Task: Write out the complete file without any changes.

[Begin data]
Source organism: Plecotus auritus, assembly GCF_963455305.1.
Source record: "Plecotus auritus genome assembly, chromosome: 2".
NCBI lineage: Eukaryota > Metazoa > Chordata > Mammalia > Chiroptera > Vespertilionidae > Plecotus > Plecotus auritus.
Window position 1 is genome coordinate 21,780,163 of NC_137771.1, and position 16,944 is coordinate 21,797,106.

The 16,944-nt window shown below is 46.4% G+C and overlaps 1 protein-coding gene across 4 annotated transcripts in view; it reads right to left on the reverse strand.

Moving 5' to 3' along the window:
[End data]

Source organism: Plecotus auritus, assembly GCF_963455305.1.
Source record: "Plecotus auritus genome assembly, chromosome: 2".
NCBI lineage: Eukaryota > Metazoa > Chordata > Mammalia > Chiroptera > Vespertilionidae > Plecotus > Plecotus auritus.
Window position 1 is genome coordinate 21,780,163 of NC_137771.1, and position 16,944 is coordinate 21,797,106.

The 16,944-nt window shown below is 46.4% G+C and overlaps 1 protein-coding gene across 4 annotated transcripts in view; it reads right to left on the reverse strand.

Moving 5' to 3' along the window: